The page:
Image Credit: mises.ca
Cody Wilson had a vision to forward the digital revolution by creating the nation’s first firearm on a 3-D printer, and, taking a page from WikiLeaks, share the blueprints with the world via the Internet in what he called the “Wiki Weapons project.” Now he is suing the federal government in hopes of keeping his dream on target – and staying out of prison.
Wilson was so taken with the idea, he dropped out of law school and designed “The Liberator,” the nation’s first pistol built exclusively on a 3-D printer, consisting of 12 separate parts made from plastic and a single metal firing pin.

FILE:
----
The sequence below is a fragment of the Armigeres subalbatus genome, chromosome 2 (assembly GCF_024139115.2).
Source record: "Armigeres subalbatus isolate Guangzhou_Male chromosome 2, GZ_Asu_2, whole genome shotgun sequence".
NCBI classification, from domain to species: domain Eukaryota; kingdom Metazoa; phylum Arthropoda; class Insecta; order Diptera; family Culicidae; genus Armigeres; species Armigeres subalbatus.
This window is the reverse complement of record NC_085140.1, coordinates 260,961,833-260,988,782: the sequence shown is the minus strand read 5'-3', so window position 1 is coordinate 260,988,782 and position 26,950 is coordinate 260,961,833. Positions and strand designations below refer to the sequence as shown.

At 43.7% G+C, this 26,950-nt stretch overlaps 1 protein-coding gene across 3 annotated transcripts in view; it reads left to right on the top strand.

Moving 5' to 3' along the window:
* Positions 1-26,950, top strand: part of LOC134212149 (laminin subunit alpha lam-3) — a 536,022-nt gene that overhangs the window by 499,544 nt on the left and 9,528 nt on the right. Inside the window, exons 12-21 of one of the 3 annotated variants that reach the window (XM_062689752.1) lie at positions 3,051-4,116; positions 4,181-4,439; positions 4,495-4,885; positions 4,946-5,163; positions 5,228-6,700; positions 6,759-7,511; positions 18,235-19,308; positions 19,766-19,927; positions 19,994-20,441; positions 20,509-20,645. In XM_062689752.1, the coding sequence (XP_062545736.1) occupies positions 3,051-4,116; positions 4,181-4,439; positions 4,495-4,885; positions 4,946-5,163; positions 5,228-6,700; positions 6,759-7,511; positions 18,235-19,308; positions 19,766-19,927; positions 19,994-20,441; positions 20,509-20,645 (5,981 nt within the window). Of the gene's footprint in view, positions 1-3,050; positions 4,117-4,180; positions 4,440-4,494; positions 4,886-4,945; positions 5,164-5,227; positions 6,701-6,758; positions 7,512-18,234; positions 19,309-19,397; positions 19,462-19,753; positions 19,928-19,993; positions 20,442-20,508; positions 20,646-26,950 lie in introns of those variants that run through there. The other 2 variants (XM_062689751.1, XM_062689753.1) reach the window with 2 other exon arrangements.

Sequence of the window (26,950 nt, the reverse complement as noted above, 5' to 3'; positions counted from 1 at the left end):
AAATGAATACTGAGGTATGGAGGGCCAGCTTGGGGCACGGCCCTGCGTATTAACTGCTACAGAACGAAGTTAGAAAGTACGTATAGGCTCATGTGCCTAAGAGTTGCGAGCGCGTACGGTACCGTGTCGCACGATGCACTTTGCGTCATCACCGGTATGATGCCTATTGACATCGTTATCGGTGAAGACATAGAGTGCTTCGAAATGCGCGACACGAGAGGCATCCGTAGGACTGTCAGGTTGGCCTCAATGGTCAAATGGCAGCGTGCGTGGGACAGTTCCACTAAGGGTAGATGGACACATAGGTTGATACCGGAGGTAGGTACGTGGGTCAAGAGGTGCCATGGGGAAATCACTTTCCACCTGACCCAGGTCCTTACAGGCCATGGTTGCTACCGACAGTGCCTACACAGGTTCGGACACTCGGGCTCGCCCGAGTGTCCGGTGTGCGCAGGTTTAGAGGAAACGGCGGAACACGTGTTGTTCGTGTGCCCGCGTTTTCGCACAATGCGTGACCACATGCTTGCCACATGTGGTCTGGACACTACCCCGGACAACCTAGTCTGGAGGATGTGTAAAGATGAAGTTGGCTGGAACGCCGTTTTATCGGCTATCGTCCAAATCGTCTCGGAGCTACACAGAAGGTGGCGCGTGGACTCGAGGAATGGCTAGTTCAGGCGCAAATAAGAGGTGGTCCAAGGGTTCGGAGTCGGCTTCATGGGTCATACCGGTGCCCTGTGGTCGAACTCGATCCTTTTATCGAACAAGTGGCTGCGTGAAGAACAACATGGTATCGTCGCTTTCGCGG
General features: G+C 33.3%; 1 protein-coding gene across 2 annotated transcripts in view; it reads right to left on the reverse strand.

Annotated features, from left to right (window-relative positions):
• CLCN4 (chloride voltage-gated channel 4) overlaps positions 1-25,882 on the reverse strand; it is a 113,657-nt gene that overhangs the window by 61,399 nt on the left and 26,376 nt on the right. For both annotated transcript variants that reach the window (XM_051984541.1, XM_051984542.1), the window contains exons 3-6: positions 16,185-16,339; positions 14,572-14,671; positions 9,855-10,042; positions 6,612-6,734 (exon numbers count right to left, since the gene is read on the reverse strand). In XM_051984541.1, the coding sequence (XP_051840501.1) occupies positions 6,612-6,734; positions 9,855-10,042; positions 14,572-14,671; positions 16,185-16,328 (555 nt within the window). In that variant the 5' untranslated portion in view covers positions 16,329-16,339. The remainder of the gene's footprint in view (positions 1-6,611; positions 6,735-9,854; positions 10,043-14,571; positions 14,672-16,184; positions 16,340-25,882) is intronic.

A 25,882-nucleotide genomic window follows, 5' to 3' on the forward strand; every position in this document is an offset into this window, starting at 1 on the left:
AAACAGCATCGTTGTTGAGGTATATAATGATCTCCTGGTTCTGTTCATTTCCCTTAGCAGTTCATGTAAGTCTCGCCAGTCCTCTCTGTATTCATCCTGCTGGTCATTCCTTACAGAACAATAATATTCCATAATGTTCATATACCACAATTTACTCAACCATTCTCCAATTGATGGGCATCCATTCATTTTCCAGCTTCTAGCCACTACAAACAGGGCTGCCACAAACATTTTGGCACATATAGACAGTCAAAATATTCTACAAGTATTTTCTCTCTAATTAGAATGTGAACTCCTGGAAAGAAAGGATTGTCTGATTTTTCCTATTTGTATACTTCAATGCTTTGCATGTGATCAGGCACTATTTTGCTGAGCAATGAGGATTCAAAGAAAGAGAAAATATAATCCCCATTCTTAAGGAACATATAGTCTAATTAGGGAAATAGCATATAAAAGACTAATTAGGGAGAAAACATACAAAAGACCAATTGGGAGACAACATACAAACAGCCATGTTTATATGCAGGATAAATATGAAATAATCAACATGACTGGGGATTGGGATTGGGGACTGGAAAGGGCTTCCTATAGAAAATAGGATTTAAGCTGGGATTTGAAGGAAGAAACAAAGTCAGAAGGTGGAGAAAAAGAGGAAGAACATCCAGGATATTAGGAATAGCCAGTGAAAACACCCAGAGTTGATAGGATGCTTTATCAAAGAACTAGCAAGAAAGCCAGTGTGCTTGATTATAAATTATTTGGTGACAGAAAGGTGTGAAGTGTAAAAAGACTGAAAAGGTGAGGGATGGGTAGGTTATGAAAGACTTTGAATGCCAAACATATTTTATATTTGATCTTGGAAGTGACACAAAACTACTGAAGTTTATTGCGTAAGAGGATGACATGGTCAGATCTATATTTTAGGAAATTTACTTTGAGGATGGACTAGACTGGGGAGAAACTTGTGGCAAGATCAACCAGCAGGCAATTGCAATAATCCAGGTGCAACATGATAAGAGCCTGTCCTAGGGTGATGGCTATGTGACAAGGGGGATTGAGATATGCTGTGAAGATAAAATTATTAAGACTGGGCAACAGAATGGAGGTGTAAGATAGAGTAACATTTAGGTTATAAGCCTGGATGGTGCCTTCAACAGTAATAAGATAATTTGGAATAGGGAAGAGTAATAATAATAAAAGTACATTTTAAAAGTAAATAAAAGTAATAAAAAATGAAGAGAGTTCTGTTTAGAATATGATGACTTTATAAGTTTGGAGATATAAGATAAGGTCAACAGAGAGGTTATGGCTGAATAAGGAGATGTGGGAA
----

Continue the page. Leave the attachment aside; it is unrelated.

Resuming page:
Within two days of publishing the blueprints on the Internet, on May 5, 2013, 100,000 people around the world had downloaded them. The goal, Wilson said, was to invalidate the government’s “unconstitutional” hold on gun technology.
“The technology will break gun control,” said Wilson, who formed the non-profit organization, Defense Distributed, with his partner, Ben Denio, in Little Rock, Ark., in the summer of 2012. “I stand for freedom.”